Monday, June 11, 2012

THE HEAD ON THE STAMP - Queen Elizabeth II has emerged as the symbol of reassurance

By Swapan Dasgupta

Like many kids of my generation who were encouraged at home and school to cultivate hobbies, I began collecting stamps at the age of seven. Unfortunately, like many childhood preoccupations, this interest didn’t endure. By the time I reached my teens, the stamp album was relegated to a bottom drawer and forgotten in favour of more exciting diversions. That is, until one lazy afternoon in the summer of 1995 when, strolling aimlessly down the Strand in London I stopped in front of the Stanley Gibbons shop and rediscovered my childhood passion. These days, no visit to London is complete without the mandatory visit to the Saturday Collector’s Fair in an obscure basement adjoining Charing Cross station and a nondescript shop off Trafalgar Square where an ex-policeman from Kenya with a fierce walrus moustache, a collector of Bhutanese stamps, holds court

As a child, I collected every stamp I could lay my hands on. These days, I try to specialise—but without losing sight of my amateur status. At the centre of my philatelic hoarding are two themes. First, there is the constant endeavour to fill the blank spaces of the four-volume Stanley Gibbons album of British and Commonwealth stamps issued in the 16-year reign of George VI—a time when the British Empire reached its apogee (and began its slow march to dissolution). Second, there is the far less demanding project of accumulating British First Day Covers—what I call my Elizabethan project.

Unlike the George VI collection which, alas, is destined to remain incomplete even if I decide to sink my life’s earnings into it, the Elizabethan venture isn’t marked by a quest for high-priced rarities—at least not yet. What is striking about the stamps embossed with the Queen’s head is their sheer range, spanning six decades. No other monarch in philatelic history can come close to rivalling the chronological expanse of Elizabethan Britain—in three years, it will have overtaken the Victorian age. My FDC collection began modestly with just one volume but, over the years, has grown to cover seven volumes. By the beginning of next year, I would have begun on the eighth. And, if the life of the Queen Mother is any guide, there is at least a decade of Elizabethan stamps yet to come. Or so I hope.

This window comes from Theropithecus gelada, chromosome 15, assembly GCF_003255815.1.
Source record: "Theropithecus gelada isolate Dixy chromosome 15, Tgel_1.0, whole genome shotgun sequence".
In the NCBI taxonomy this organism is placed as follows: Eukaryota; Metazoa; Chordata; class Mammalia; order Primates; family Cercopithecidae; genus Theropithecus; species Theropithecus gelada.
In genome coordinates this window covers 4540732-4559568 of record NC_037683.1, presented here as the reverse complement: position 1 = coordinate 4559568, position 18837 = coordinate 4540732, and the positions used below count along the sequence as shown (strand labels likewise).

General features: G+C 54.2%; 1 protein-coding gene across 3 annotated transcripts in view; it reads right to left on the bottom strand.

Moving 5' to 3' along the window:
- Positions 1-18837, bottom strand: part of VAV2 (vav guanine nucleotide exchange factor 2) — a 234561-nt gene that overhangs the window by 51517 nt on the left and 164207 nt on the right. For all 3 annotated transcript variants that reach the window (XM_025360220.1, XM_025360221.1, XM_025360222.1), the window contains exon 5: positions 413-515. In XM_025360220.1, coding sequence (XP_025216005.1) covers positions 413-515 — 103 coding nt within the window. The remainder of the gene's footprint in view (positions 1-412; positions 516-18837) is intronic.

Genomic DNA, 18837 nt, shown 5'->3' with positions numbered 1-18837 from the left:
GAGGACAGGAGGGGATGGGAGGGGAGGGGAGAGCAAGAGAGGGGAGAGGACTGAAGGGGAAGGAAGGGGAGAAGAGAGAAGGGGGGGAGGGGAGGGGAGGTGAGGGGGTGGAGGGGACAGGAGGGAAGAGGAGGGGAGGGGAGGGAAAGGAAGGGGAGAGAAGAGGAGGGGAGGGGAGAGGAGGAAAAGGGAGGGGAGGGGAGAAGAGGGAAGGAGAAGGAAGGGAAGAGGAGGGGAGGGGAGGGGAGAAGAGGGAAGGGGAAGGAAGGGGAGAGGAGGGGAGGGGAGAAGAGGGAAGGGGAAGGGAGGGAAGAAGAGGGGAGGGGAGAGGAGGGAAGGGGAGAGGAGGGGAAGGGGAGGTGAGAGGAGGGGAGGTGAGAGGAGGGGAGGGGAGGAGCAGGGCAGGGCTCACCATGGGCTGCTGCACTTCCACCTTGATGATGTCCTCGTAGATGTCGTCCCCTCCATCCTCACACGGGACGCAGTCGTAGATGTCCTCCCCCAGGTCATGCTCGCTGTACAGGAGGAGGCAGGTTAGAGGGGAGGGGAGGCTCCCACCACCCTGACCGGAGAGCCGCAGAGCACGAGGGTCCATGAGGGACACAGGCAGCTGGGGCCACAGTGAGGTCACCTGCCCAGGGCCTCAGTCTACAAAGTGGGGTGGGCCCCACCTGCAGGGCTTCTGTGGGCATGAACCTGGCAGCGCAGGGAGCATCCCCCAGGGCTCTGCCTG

The institution of monarchy, rich with all its trappings and embellishments, may well appear an anachronism in a world where republicanism has taken hold. That it still survives and, indeed, is an object of frenzied adulation, may well be taken as confirmation of everything that is wrong with today’s Britain—a class-ridden country too firmly attached to its inheritance. Yet, apart from the wonderful pageantry that was on display earlier this week at the Diamond Jubilee celebrations in London and elsewhere, the attachment to the old Queen did serve to underline the monarchy’s role as the great unifier.

In the past 60 years, the British Isles have changed profoundly. The war-ravaged, austerity Britain that witnessed the Coronation of the young Queen still counted itself as a world power. The Indian subcontinent, Ceylon and Burma may have eased themselves from the bonds of imperial rule but in 1953, as my stamp collection testifies, the Union Jack still flew over parts of the world carrying exotic names such as Basutoland, Bechuanaland, Northern and Southern Rhodesia and Tanganyika. White settlers from Britain still tuned in to crackling short wave BBC broadcasts in their expansive farms in the outskirts of Nairobi, Bulawayo and Natal, and holders of Commonwealth passports had the automatic right to live in the ‘mother country’. In 1953, Britain was primarily an ethnically composite country. It was also a country, as the evocative, new BBC drama Call the Midwife reminded the new Elizabethans, also a country where a fierce sense of community prevailed.